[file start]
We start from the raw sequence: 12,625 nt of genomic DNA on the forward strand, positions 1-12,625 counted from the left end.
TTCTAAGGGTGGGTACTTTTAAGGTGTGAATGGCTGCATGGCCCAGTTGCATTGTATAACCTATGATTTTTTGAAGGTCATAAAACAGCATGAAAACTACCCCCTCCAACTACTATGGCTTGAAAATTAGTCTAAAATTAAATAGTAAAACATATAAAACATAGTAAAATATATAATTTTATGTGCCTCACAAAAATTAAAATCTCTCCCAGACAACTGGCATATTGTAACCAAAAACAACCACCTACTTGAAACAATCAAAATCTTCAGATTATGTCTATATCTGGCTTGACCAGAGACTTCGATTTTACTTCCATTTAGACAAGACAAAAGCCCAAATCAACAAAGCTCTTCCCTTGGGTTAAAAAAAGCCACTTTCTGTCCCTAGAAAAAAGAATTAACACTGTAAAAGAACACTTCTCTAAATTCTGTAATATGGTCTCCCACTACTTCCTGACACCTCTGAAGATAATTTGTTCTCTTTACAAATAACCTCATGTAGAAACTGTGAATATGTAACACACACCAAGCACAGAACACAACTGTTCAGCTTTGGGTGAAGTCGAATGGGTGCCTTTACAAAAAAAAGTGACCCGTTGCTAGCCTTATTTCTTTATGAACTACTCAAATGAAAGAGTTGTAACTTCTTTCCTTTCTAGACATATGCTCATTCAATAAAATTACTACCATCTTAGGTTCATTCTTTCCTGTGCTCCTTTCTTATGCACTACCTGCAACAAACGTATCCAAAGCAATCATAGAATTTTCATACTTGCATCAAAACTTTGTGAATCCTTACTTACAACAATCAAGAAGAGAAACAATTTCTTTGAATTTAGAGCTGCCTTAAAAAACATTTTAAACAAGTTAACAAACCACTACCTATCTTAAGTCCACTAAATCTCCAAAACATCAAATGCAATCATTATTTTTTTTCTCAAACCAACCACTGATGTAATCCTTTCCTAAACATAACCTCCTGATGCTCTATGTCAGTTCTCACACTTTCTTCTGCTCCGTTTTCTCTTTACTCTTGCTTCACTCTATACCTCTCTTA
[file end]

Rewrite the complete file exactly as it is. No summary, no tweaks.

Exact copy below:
We start from the raw sequence: 12,625 nt of genomic DNA on the forward strand, positions 1-12,625 counted from the left end.
TTCTAAGGGTGGGTACTTTTAAGGTGTGAATGGCTGCATGGCCCAGTTGCATTGTATAACCTATGATTTTTTGAAGGTCATAAAACAGCATGAAAACTACCCCCTCCAACTACTATGGCTTGAAAATTAGTCTAAAATTAAATAGTAAAACATATAAAACATAGTAAAATATATAATTTTATGTGCCTCACAAAAATTAAAATCTCTCCCAGACAACTGGCATATTGTAACCAAAAACAACCACCTACTTGAAACAATCAAAATCTTCAGATTATGTCTATATCTGGCTTGACCAGAGACTTCGATTTTACTTCCATTTAGACAAGACAAAAGCCCAAATCAACAAAGCTCTTCCCTTGGGTTAAAAAAAGCCACTTTCTGTCCCTAGAAAAAAGAATTAACACTGTAAAAGAACACTTCTCTAAATTCTGTAATATGGTCTCCCACTACTTCCTGACACCTCTGAAGATAATTTGTTCTCTTTACAAATAACCTCATGTAGAAACTGTGAATATGTAACACACACCAAGCACAGAACACAACTGTTCAGCTTTGGGTGAAGTCGAATGGGTGCCTTTACAAAAAAAAGTGACCCGTTGCTAGCCTTATTTCTTTATGAACTACTCAAATGAAAGAGTTGTAACTTCTTTCCTTTCTAGACATATGCTCATTCAATAAAATTACTACCATCTTAGGTTCATTCTTTCCTGTGCTCCTTTCTTATGCACTACCTGCAACAAACGTATCCAAAGCAATCATAGAATTTTCATACTTGCATCAAAACTTTGTGAATCCTTACTTACAACAATCAAGAAGAGAAACAATTTCTTTGAATTTAGAGCTGCCTTAAAAAACATTTTAAACAAGTTAACAAACCACTACCTATCTTAAGTCCACTAAATCTCCAAAACATCAAATGCAATCATTATTTTTTTTCTCAAACCAACCACTGATGTAATCCTTTCCTAAACATAACCTCCTGATGCTCTATGTCAGTTCTCACACTTTCTTCTGCTCCGTTTTCTCTTTACTCTTGCTTCACTCTATACCTCTCTTA